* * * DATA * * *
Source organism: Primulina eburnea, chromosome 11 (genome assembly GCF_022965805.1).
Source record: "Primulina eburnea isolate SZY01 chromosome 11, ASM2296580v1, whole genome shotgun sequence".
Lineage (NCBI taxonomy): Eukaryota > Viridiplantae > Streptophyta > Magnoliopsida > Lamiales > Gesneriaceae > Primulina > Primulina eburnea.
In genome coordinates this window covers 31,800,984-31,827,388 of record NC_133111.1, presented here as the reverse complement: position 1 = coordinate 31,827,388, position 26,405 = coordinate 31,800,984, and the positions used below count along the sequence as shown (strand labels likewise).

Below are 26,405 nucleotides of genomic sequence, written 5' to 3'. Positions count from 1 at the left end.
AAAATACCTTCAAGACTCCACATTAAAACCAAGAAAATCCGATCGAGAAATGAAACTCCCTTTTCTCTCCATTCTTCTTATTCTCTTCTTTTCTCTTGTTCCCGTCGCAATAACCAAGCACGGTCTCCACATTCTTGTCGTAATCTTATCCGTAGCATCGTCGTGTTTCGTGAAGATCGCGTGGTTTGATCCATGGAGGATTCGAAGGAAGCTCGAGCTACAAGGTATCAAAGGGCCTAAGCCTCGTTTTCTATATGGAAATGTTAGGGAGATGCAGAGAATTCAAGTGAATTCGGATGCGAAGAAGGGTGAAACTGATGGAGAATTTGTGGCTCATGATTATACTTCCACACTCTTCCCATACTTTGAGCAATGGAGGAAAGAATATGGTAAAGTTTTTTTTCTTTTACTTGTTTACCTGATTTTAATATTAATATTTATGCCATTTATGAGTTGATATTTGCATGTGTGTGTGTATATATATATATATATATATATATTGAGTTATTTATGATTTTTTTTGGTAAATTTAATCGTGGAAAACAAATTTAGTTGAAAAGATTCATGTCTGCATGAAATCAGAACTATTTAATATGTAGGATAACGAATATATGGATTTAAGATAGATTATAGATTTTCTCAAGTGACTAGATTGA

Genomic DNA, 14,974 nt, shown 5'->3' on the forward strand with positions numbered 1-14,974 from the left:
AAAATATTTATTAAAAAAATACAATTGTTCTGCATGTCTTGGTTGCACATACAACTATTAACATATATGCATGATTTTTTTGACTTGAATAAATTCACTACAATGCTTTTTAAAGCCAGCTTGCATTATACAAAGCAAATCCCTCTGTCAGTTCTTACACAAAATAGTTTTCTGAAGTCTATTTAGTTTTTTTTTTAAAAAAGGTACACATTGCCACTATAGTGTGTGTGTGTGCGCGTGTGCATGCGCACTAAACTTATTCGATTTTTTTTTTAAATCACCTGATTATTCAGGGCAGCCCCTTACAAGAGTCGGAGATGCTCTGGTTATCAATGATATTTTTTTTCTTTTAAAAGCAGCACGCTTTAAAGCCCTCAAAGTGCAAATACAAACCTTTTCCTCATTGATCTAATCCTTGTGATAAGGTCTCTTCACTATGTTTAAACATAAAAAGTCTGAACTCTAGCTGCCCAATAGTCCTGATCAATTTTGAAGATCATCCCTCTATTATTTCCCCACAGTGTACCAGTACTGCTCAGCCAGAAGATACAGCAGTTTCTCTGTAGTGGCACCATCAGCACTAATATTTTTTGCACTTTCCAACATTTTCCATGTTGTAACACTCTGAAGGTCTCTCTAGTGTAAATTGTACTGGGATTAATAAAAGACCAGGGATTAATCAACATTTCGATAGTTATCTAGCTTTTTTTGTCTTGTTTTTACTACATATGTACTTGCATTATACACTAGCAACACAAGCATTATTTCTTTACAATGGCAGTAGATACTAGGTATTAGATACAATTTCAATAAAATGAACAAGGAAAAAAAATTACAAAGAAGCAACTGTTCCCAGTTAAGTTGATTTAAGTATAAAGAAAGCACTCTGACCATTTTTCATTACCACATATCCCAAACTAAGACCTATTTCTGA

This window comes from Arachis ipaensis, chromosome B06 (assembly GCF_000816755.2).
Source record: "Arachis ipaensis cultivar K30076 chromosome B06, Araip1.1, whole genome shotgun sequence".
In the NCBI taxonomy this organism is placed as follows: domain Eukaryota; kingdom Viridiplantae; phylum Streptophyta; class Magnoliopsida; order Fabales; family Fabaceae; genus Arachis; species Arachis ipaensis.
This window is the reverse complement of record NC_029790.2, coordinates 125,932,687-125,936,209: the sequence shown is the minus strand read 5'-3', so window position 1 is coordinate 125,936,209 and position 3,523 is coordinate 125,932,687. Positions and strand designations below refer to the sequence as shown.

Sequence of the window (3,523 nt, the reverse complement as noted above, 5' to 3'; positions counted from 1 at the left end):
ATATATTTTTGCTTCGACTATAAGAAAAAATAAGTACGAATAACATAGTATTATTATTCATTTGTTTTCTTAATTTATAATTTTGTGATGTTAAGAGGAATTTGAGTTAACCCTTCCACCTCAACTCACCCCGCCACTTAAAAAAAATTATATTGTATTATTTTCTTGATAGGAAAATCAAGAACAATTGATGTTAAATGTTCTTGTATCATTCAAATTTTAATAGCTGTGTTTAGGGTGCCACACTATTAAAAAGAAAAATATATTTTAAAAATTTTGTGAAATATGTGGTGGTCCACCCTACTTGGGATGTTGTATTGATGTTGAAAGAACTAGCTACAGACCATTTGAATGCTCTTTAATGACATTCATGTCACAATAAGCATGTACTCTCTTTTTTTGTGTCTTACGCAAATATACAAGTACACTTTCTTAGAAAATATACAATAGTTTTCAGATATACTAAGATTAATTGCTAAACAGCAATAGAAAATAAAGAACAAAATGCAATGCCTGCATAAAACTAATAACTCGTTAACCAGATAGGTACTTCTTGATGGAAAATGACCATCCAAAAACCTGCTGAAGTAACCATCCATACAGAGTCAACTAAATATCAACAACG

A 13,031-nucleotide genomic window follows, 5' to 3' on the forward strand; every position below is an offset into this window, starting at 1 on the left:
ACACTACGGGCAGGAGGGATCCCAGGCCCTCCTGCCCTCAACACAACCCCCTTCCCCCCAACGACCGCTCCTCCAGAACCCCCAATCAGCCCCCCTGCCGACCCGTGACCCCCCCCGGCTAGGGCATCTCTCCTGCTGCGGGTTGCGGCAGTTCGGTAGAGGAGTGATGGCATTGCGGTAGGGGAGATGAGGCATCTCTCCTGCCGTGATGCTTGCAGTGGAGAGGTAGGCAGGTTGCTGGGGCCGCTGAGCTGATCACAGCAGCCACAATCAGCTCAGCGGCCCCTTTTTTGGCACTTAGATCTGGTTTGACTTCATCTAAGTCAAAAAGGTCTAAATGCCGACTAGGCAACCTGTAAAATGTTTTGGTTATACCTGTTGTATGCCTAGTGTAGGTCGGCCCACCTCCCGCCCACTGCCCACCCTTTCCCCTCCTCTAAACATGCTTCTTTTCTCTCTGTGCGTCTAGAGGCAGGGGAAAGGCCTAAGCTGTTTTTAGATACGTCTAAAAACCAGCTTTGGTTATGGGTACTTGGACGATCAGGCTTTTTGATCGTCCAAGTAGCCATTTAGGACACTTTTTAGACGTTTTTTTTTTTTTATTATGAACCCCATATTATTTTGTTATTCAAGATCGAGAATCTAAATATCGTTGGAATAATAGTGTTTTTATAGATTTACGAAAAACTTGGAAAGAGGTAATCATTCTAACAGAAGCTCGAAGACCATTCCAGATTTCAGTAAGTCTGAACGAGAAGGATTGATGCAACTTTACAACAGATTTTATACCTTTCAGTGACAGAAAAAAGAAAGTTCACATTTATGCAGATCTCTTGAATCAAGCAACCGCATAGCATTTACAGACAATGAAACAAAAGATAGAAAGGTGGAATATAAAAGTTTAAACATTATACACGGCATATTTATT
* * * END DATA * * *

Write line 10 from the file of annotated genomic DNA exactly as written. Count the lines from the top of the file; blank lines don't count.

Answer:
Source record: "Arachis ipaensis cultivar K30076 chromosome B06, Araip1.1, whole genome shotgun sequence".